So, Max, how was your first Latin Mass?

My blog neighbor Max Lindenman decided to see what all the fuss was about, and took in his first Mass in the Extraordinary Form.

He writes: 

A Mass in the Extraordinary Form does not have to be cold, bombastic, or decked in glitz like Liberace’s bathroom. It’s always seemed to me that trads like to plug all these qualities as a package deal under the label “reverence,” “majesty,” or “transcendence” Eavesdrop on the wrong Internet debates, and you’ll come away thinking they want every church to look like the cathedral at Rheims and every service to resemble the coronation of the Dauphin Charles. The chapel at MMM church is very small, in fact. I doubt more than 200 people were on hand for the 11:00 High Mass, but the pews looked nearly full. Though not severe, the decor is simple — no gazillion-dollar baldecchino, just a corpus, a tabernacle, a couple of statues, and some very nice tilework. I found the overall effect warm and homey.

In fact, a Mass in the Extraordinary Form can be downright easy to miss. When the celebrant priest entered the nave, followed by the altar servers, I knew something was up. When he about-faced and led them back down the aisle, blessing everyone with holy water, I was sure of it. But then he went back to the altar and stood in front of it for what seemed like a very long time. Just when I was about to ask the lady sitting next to me what was keeping Father, I overheard him praying. Oh, wait. I thought. This is the Mass. He sure doesn’t beat anyone over the head with it.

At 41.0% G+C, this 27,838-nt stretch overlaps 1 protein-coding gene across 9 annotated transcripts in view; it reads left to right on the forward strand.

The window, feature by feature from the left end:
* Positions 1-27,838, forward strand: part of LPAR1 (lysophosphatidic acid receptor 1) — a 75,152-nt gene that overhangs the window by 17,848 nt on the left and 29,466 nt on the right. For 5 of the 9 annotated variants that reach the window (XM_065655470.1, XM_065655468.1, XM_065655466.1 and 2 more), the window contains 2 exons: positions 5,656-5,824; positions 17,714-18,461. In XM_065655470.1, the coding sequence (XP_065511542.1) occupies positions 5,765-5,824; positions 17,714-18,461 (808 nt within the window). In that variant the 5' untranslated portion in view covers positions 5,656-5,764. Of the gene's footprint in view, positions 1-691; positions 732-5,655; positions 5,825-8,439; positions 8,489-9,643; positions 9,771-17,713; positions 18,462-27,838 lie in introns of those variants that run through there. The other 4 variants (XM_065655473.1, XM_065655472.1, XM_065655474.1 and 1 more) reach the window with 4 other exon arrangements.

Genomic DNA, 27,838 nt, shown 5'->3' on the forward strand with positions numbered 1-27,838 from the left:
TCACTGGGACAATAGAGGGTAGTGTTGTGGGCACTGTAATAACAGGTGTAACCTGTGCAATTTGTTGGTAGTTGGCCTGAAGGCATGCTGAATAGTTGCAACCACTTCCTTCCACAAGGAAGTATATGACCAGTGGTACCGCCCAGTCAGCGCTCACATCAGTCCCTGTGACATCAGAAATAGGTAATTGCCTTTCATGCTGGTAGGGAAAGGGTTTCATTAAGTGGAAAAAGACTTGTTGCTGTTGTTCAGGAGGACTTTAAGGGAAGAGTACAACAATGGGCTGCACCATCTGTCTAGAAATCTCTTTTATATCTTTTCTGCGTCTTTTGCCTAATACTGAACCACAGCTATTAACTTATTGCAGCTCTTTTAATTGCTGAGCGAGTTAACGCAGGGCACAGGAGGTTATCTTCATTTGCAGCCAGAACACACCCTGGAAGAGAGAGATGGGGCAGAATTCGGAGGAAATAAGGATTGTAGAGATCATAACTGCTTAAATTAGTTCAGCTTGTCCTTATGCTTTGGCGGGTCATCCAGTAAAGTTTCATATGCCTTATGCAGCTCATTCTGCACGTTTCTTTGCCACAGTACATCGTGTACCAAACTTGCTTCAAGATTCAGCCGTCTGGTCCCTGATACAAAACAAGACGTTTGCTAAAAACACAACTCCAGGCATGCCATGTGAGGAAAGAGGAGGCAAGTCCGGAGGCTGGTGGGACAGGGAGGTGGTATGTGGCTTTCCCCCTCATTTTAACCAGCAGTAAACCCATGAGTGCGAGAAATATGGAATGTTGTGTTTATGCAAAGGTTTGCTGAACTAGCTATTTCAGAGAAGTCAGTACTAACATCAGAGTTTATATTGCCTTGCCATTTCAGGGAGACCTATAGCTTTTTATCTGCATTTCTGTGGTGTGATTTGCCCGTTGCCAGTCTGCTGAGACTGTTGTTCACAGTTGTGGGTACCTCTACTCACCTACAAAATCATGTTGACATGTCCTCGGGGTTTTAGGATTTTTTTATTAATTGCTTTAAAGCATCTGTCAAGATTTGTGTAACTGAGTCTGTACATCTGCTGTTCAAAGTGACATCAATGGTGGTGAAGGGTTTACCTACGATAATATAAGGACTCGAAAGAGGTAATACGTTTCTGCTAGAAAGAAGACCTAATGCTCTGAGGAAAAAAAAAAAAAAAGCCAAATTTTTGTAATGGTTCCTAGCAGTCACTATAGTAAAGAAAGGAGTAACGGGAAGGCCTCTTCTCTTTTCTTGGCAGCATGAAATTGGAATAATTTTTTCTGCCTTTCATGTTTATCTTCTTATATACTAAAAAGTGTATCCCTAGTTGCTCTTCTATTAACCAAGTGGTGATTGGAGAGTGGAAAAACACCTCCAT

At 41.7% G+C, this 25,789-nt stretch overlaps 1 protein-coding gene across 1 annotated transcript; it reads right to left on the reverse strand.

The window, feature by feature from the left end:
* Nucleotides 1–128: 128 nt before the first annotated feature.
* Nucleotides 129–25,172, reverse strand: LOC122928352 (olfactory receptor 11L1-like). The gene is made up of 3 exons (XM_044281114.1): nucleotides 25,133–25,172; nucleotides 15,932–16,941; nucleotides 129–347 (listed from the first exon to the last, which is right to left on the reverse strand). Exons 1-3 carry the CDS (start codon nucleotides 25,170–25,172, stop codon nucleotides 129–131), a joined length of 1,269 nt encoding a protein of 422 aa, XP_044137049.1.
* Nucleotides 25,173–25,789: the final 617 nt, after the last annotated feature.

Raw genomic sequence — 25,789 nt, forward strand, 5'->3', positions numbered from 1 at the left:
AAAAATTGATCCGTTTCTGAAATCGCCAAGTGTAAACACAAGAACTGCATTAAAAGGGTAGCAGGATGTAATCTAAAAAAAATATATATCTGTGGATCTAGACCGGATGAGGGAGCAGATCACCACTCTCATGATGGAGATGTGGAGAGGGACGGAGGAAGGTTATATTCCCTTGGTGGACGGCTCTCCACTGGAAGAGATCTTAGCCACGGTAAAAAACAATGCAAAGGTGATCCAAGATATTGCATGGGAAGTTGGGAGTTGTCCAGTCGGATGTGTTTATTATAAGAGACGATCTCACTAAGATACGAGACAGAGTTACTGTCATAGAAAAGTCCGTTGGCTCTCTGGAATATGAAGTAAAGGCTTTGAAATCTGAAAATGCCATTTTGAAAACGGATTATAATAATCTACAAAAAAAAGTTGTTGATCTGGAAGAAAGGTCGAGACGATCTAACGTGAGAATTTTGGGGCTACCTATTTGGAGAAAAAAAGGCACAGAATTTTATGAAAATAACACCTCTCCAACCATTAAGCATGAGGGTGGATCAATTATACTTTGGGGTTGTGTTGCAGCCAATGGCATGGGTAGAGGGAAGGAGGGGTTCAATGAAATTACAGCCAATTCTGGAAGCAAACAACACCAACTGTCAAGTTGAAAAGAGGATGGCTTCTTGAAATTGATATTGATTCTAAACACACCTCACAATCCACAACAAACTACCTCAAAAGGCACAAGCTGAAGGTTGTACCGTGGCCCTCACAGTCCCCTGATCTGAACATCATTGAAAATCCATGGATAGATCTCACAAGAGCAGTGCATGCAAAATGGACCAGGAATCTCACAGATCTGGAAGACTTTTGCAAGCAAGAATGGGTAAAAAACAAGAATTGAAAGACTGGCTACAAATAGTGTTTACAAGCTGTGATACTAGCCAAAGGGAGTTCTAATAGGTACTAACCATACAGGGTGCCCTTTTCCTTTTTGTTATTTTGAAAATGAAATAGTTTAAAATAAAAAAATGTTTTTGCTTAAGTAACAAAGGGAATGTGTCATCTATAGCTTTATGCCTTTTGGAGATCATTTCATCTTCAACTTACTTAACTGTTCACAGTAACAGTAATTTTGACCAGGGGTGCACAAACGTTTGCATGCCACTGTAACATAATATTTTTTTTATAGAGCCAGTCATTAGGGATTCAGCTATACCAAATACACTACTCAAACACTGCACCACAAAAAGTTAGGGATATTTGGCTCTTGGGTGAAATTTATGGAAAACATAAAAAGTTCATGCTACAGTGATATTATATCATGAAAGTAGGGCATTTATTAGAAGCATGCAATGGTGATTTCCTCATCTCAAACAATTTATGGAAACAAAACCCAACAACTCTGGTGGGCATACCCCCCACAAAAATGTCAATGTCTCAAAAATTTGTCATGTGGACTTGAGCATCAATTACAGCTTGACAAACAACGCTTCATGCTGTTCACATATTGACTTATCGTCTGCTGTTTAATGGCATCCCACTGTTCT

Time can fly during an EF Mass. Exactly 6.7 miles separate my house and MMM. To atone for allowing my car to be towed, I hoofed it the whole way, in cordovan oxfords. I arrived expecting to wince at every liturgically-mandated change in posture, but I didn’t. I credit the Gregorian chants, which are so hypnotic that standing and sitting and kneeling flowed into one another without causing a single spasm of discomfort, though the transitions came at a rate that would impress Billy Blanks.

Trad priests hold confessions right before, and even during, Mass. I’d heard this before, but had forgotten about it until this morning. This means that a fully-functioning traditionalist can end up spending less time in church than a fully-functioning regular Catholic. Well played.

Trad altar servers have the best knees of any human beings on earth. At this Mass, I counted six, all boys. By my lights, they seemed to kneel at least twice as often as us parishioners, and they had to do it fast — no dying-camel acts would have passed muster. It’s just as well none of them looked old enough to play high-level organized football. Having them line up in size order, with the tallest on the left, is a good policy, a gentle brand of regimentation far more in the spirit of Martha Stewart Living than Mein Kampf.

Having said that, Max was not exactly blown away by the experience. “Tradistan’s not a place I could live in, but it’s certainly a nice one to visit,” he concludes.  Read the rest. 


  1. [...] was about, and took in his first Mass in the Extraordinary Form. He writes:  A Mass in the Source: The Deacons Bench by Deacon Greg Kandra   Category: Blogs and [...]